GoodReads Description: Terrified that her mother, a schizophrenic and an artist, is a mirror that reflects her own future, sixteen-year-old Aura struggles with her overwhelming desires to both chase artistic pursuits and keep madness at bay.
As her mother sinks deeper into the darkness of mental illness, the hunger for a creative outlet keeps drawing Aura toward the depths of her own imagination—the shadows of make-believe that she finds frighteningly similar to her mother’s hallucinations.
Convinced that creative equals crazy, Aura shuns her art, and her life unravels in the process.
"Schizophrenics have abnormalities of left or right brain functioning. The left brain )the center of logic seems to be most affected. Which means the right side, the creative side, takes over. And that's why a schizophrenic is like a child playing dress-up, afraid of monsters, living in a world of make-believe."
This book moved me. I'm talking "picked-me-up-and-hurtled-me-across-the-room" moved me. I may very well be biased, as I am studying to be a psychiatric nurse. Mental illness intrigues me to no reachable end, and "A Blue So Dark" was a disturbing, frightening, and honest portrayal of a family shattered by schizophrenia. The illness itself is a formidable character in this beautiful novel.
15-going-on-16 year old Aura had no choice but to grow up prematurely in order to care for her mother, whose mental state has rapidly deteriorated. Aura promised not to force medication upon her brilliant artist mother as a testament to her loyalty to Grace as opposed to her absent father. Aura focuses more on her love and devotion to her mother and rules out the logic of actually getting help for her mother. Unfortunately, schizophrenia cannot be swept under the rug. It will not go away if you ignore it. Aura herself is a bitter, angry girl with so much pent-up aggression stemming from her parents' divorce and the fear that she, too, will eventually become a "schizo."
Aura's whole mentality scared me. She's surrounded with this illness for the last few years of her life, convinced that artistry makes you crazy. The gears in her head are constantly turning, torturing herself and monitoring her every action closely, losing herself to the thought that the day of her functional mental state are numbered. She's lost her father to another family, lost her best friend, Janny, to her son, and lost her mother to schizophrenia. The only beacon of hope in her life is Jeremy, the cute, cryptic skater with whom she shared her mother's art class. The love interest in this story definitely takes a backseat to Aura's struggle with her mother, which I appreciated. It's more realistic that way. Who has time to think about love when your family member can barely stay at home by themself without putting themselves or other in danger?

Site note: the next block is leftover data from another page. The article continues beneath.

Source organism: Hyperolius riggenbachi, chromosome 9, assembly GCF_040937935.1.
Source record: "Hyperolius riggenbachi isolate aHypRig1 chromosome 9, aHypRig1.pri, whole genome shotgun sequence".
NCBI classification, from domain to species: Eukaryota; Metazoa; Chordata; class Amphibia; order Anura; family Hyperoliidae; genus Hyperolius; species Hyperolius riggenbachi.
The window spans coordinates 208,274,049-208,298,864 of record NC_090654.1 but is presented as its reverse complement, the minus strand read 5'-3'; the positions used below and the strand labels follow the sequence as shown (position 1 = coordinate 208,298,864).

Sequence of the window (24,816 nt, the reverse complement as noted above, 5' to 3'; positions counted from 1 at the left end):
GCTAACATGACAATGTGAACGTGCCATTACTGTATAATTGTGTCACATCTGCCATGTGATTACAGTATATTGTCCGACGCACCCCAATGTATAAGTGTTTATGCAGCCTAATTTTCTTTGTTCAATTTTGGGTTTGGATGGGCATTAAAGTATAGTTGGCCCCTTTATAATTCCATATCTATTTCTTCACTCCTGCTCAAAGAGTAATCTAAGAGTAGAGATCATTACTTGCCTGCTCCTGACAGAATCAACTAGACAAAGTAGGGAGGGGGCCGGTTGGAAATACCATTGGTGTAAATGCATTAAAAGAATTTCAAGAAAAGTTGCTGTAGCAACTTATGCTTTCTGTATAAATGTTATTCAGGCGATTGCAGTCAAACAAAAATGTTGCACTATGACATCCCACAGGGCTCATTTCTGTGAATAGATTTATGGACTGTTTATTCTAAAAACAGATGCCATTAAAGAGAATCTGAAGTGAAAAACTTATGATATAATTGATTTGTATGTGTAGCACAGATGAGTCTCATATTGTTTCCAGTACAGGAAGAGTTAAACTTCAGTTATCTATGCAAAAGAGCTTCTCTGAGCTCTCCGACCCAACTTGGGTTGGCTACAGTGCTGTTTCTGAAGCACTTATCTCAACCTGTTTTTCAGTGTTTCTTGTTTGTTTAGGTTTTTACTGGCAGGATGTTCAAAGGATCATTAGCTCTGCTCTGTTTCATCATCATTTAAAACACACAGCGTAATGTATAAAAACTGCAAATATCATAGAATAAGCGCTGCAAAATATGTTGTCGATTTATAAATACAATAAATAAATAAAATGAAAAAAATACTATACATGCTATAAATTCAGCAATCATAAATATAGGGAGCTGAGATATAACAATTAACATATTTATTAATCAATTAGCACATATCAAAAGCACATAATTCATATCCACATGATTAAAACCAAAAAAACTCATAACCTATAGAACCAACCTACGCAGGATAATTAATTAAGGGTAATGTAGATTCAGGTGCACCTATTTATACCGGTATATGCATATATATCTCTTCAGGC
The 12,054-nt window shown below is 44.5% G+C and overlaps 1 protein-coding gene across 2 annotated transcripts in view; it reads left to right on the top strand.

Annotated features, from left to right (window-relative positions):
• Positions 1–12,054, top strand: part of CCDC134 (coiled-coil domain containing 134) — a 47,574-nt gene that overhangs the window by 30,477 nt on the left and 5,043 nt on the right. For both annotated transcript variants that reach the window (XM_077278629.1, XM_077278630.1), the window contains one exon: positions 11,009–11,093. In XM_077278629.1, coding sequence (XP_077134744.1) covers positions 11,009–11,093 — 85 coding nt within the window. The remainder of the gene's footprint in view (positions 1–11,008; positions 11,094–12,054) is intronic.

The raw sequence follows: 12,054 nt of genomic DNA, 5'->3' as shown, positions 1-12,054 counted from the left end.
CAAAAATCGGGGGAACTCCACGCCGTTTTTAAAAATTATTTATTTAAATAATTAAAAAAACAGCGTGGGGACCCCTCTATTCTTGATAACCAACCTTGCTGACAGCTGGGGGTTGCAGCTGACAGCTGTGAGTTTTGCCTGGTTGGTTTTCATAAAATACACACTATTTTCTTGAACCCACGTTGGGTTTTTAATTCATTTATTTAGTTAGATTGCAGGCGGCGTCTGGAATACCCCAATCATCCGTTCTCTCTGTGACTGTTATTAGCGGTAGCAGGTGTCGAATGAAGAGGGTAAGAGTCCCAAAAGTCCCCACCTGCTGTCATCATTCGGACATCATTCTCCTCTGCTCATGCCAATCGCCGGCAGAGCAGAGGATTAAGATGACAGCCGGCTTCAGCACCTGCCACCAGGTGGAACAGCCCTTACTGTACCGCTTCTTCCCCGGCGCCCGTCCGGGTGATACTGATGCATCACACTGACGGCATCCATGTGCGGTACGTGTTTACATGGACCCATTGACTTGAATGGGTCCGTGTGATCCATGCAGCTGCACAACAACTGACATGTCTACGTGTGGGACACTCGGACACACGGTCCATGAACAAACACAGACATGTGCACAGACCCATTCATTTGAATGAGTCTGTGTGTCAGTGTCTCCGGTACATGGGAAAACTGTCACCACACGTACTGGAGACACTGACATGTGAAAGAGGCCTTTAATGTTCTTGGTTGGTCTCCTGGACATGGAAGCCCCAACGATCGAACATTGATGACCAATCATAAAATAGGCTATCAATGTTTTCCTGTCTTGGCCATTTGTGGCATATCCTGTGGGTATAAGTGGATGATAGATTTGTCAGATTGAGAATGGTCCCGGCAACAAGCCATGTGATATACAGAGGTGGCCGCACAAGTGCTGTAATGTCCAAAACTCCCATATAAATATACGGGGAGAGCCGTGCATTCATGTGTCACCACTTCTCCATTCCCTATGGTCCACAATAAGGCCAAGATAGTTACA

Schindler definitely did her research on schizophrenia, describing more than just the well-known visions/voices. She also incorporated clang association ("I'm not broker, broking, broke, broke"; "burn, burny, burning) and delusions of persecution ("Look at them up there, smug...Trying to drown me...And they won't let me through") which was impressive. The hallucinations themselves ranged from terrifying to kind of comical, e.g. Aura writing a letter from a pepperoni on a pizza in order to convince her mom to go grocery shopping. I didn't want to skim the block paragraphs, like in some novels, because I feared I would miss some earth-shattering, beautiful phrase that would enlighten or terrify me.
"Sanity is a sonnet with a strict metter and rhyme scheme--and my mind is free verse."
Schindler's prose is gorgeous. Everything flowed so beautifully, despite this being a difficult subject to read. I do highly recommend this novel, though keep in mind that it is neither light-hearted nor romance driven. It is powerful and disturbing. The ending was completely satisfying as well.
God, I loved this book.
Source: I purchased this book.
Published: Flux, 288 pages (May 1, 2010)
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